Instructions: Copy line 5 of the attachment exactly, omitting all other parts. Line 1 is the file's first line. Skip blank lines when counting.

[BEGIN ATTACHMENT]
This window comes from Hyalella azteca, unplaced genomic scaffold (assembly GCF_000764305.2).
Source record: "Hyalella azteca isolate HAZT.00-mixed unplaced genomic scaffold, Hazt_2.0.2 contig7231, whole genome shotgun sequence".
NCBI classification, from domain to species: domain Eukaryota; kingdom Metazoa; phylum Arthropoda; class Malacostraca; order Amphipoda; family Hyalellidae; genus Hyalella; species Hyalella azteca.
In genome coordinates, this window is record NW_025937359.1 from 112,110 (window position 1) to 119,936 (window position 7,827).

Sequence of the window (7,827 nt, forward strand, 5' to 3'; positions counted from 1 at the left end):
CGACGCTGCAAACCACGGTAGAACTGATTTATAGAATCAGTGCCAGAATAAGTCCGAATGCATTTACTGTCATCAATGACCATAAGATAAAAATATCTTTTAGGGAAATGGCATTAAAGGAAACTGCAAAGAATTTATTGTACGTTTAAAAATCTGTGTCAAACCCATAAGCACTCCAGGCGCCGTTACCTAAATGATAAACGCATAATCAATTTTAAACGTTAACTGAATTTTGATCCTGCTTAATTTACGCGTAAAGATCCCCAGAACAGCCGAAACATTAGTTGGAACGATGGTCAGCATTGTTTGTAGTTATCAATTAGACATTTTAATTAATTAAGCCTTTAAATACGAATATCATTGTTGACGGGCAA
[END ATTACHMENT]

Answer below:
Sequence of the window (7,827 nt, forward strand, 5' to 3'; positions counted from 1 at the left end):